“The way you grow old is kind of like an onion or like the rings inside a tree truck or like my little wooden dolls that fit one inside the other, each year inside the next one. That’s how being eleven years old is.
You don’t feel eleven. Not right away. It takes a few days, weeks even, sometimes even months before you say Eleven when they ask you. And you don’t even feel smart eleven, not until you’re almost twelve. That’s the way it is.” ~ Sandra Cisneros, “Eleven”
It’s birthday season in our family—nine in the next seven weeks, beginning with my husband’s this Tuesday. In preparation, I added scotch tape and wrapping paper to the running Walmart list on the fridge and I bought extra butter and powdered sugar at the grocery store last week. All the better to keep the birthday cake supply constant, you know. After the next seven weeks, I anticipate that we will all be fatter, poorer, and, well, older.
I must admit that, although my own birthday is a fun excuse for demanding my favorite foods and a reprieve from dinner dishes, in actuality, it doesn’t mean much. Like many of you, I’m sure, I don’t really keep track of my age all that well. Maybe it’s a purposeful oversight on my part, given that my husband is two years younger than me. Or maybe it’s just that it doesn’t matter what the number is, but what the feeling is. I’ve always loved Sandra Cisneros’s short story “Eleven” in her book Woman Hollering Creek. The narrator sums up birthdays and age for me perfectly:
“What they don’t understand about birthdays and what they never tell you is that when you’re eleven, you’re also ten, and nine, and eight, and seven, and six, and five, and four, and three, and two and one. And when you wake up on your eleventh birthday you expect to feel eleven, but you don’t. You open your eyes and everything’s just like yesterday, only it’s today. And you are–underneath the year that makes you eleven.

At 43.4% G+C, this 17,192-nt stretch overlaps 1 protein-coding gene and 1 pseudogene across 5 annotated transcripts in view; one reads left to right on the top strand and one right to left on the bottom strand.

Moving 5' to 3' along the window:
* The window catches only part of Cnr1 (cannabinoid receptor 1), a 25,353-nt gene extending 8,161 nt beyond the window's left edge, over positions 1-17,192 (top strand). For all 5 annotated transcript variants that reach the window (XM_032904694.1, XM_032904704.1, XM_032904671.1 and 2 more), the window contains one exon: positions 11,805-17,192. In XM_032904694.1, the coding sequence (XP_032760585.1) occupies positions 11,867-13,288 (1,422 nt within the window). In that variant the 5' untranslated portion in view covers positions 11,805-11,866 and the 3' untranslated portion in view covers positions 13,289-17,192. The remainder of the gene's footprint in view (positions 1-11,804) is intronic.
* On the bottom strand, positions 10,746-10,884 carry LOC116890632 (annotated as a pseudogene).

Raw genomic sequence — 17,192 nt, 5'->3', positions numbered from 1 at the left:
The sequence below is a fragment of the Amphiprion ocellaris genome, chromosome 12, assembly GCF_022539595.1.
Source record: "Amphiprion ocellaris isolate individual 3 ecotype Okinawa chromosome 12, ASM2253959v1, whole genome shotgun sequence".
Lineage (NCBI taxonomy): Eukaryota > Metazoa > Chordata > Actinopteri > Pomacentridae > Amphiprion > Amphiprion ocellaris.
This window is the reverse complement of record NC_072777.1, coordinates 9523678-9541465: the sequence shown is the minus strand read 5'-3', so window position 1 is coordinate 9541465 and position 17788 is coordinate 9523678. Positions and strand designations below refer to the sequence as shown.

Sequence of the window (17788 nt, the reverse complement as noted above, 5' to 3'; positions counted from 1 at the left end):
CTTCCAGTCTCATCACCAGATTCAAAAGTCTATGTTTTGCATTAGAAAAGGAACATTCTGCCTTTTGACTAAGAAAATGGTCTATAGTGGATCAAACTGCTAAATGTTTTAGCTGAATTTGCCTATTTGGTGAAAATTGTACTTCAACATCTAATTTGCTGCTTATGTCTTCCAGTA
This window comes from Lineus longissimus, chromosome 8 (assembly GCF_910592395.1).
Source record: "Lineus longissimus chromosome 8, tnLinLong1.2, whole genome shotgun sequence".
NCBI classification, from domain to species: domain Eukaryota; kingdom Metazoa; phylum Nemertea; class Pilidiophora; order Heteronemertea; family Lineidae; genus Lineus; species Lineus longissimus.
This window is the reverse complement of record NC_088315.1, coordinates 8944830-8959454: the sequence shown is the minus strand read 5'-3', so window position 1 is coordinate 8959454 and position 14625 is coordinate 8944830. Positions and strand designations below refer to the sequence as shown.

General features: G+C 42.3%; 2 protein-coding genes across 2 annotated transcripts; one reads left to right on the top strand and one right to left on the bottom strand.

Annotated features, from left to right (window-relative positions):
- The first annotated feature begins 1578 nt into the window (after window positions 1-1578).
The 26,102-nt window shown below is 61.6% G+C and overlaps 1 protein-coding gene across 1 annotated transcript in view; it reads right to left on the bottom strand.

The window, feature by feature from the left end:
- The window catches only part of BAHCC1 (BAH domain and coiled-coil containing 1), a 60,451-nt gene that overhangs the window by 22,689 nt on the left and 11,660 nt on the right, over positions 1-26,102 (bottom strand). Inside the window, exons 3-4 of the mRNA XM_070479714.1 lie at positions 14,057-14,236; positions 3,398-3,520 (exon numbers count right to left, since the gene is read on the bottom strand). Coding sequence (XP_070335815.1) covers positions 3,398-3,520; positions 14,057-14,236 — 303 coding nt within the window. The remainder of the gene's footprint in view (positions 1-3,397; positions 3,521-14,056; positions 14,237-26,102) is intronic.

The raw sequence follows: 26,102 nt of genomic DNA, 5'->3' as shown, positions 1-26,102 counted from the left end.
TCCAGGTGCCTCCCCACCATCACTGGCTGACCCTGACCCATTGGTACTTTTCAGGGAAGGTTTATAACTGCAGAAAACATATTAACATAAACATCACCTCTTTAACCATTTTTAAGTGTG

Like some days you might say something stupid, and that’s the part of you that’s still ten. Or maybe some days you might need to sit on your mama’s lap because you’re scared, and that’s the part of you that’s five. And maybe one day when you’re all grown up maybe you will need to cry like if you’re three, and that’s okay. That’s what I tell Mama when she’s sad and needs to cry. Maybe she’s feeling three.”
Today, I anticipate feeling 20 after I complete my morning run (unless my knees start hurting again, in which case, I’ll probably feel 35). And when I reach for another cookie this afternoon, I may feel 9 and subconsciously look over my shoulder for my mother, who always had a third eye for which of her seven children were inhaling the fruits of her labors.
What about you? What age do you feel best fits you right now?
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